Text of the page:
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920th Ordnance Heavy Automotive Maintenance Company

Discussion in 'WW2|ORG - WWII Open Resource Group' started by dga99, Jan 11, 2022.

  1. dga99

    dga99 Member

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    Looking for info on 920th Ordnance Heavy Automotive Maintenance Company. All I can find is that they served in the Rhineland campaign in WWII. Don't know what higher unit they were assigned under.
     
  2. Slipdigit

    Slipdigit Good Ol' Boy Staff Member WW2|ORG Editor

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    I'll look later to see what I can find.

    Suspect they were probably an Army or ZOC asset.
     
  3. firstf1abn

    firstf1abn Member

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    At some point, the 920th was in the Oise District; district HQ at Reims. That would suggest Ninth Army zone, but the Ninth's official history doesn't list them, so maybe First Army then.

    I thought that campaign credit required being attached to a field army. If so, then maybe they stayed put after Rhineland ended on 21 Mar 45 - that the war had moved east and left them in COM Z. There were 98 HAM Cos in ETO at end of war. Looks like 6 or 7 typically in a field army, so vast majority operated in COM Z.

    If the National Archives ever reopens, I would ask for the monthly historical reports. For service units these typically read like an itinerary plus a list of work accomplished. These historical reports may have been submitted by battalion, so you would have some work to do to identify.

    USAHEC library has organizational summaries for combat units; not sure about service units, but worth an ask - and, unlike NARA, they are working. Good luck.
     
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  4. dga99

    dga99 Member

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    Thanks. That's the most info that I have been able to acquire on that unit. I know from my past WWII research that high number units, especially when they are support units, that there is very little info to be found on them. Family members said that my uncle didn't talk about the war, as was with my own father, but the only thing that he said was that he was a "radio operator". I suppose every unit had to have someone to operate a radio but I don't know if it would be a member of his support unit that was assigned that job or if that was the job of some other type of unit would perform. It's not like a maintenance unit would need to be in contact with an infantry unit.
     
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  5. OpanaPointer

    OpanaPointer I Point at Opana Staff Member Patron   WW2|ORG Editor

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  6. RichTO90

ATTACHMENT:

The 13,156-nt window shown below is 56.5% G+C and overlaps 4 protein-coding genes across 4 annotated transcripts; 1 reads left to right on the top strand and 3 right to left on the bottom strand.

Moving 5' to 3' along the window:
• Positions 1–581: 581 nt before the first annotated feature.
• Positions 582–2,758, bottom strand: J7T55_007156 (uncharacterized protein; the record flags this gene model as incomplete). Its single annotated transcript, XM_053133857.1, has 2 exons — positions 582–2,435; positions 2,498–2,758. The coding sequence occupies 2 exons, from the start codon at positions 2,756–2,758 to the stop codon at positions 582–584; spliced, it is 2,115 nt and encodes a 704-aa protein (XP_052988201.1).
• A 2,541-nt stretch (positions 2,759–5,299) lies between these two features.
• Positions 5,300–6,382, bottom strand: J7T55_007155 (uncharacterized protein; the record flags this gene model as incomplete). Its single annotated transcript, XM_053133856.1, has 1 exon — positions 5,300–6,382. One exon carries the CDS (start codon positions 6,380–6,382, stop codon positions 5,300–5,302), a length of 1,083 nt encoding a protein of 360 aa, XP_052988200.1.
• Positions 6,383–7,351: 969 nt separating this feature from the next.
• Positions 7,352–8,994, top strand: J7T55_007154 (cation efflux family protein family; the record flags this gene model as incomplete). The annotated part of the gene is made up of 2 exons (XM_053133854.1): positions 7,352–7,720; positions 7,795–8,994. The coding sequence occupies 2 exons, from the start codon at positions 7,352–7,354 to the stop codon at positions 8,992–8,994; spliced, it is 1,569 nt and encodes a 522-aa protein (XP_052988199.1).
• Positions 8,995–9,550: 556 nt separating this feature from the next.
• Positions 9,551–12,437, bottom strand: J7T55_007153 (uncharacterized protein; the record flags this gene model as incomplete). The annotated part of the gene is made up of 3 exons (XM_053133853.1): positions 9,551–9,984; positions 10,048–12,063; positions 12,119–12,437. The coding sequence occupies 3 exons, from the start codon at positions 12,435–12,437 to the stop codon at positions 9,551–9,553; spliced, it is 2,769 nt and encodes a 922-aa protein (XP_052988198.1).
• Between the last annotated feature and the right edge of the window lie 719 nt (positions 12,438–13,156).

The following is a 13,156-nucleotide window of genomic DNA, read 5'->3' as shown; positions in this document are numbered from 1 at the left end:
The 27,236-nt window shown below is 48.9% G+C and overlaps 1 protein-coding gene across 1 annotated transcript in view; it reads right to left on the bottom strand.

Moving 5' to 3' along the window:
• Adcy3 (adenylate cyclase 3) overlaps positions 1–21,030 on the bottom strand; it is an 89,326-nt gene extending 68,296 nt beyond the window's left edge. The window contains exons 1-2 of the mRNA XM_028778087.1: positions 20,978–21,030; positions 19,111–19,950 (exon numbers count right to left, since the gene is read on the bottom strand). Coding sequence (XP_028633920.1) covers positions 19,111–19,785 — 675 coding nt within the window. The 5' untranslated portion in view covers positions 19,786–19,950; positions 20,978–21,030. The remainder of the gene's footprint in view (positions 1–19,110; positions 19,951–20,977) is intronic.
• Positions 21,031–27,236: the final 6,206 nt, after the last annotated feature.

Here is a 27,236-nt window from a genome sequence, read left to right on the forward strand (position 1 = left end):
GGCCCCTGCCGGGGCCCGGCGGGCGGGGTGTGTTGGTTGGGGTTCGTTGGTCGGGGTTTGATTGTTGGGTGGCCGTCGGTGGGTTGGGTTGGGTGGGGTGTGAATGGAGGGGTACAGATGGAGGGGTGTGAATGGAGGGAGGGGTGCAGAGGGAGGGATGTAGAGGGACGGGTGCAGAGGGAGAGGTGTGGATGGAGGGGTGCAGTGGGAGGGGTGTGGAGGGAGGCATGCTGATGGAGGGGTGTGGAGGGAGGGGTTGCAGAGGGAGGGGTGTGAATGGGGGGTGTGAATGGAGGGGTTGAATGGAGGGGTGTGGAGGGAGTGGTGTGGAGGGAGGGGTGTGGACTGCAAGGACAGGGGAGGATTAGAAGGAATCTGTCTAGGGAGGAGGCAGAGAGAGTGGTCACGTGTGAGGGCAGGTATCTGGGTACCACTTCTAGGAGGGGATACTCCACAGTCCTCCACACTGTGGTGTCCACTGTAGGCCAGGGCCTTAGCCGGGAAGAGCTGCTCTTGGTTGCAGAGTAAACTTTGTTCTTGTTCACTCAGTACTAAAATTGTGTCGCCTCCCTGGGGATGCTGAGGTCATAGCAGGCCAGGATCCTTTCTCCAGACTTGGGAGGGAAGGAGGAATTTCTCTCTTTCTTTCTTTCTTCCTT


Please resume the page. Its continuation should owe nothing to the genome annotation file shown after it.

RichTO90 Well-Known Member

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    The 920th HAM Co was at Boulzicourt in the Ardennes as part of Ordnance Depot O-659 as of 15 May 1945 and was assigned to the ETOUSA COMZ.with a strength of 215 O&EM. It's earlier location in the Oise District of the ETOUSA COMZ implies it was always assigned to the COMZ rather than to one of the armies.
     
  7. dga99

    dga99 Member

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    Thanks. I'm not familiar with COMZ and it's organization and duties. I'll have to do some research into it. What does COMZ stand for?


     
  8. RichTO90

    RichTO90 Well-Known Member

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    Like everything else with the US Army, it is complicated. COMZ was the Communications Zone of the Service of Supply, European Theater of Operations, US Army. It was responsible for all service support activities from the Zone of the Interior (Z/I, what we now refer to as CONUS or the Continental US) to the rear Army Group Boundary (depending on circumstances, perhaps 50 to 75 miles from the front). The Commanding General of COMZ was Lieutenant General John C.H. Lee, who was also Deputy Commander of ETOUSA for Eisenhower, who wore two hats as SCAEF (Supreme Commander Allied Expeditionary Forces) and Commanding General ETOUSA. Complicating things, COMZ originated as a Service of Supply (SOS) organization and SOS was later renamed Army Service Forces (ASF) when someone apparently realized SOS was also the acronym for the nickname for Army creamed chipped beef on toast - Shit-on-a-Shingle - but SOS ETOUSA retained its original name, probably because Lee was an ornery SOB.

    Basically, they were all more or less the same thing, but usually COMZ and SOS ETOUSA refer to the service and supply side of the overall headquarters for the US Army in the European Theater, while ETOUSA is usually used to refer to the command function passing from Eisenhower as SCAEF and wearing his second hat as CG ETOUSA to the American,British, and Allied Army Groups (21st British, 12th US, and 6th), which commanded the armies.
     
  9. firstf1abn

    firstf1abn Member

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    WD GO 118-45 awarded Rhineland credit to units serving in a geographical area, not by attachment to a field army (as I had suggested as a possibility). By the slimmest of margin, Reims is in this defined area, so Oise District remains a good guess (though not the only one). The 920th appears in this GO.

    I am doubtful a company-sized service unit would have a radio. T/O&E for a Medium Automotive Maintenance Co, with a similar scope of work, had no radios or radio operators - nor even any messengers. Perhaps an ordnance battalion HQ Co might have a radio.

    So, either the recollection of the MOS or the unit is likely in error. What is the source for the 920th?
     

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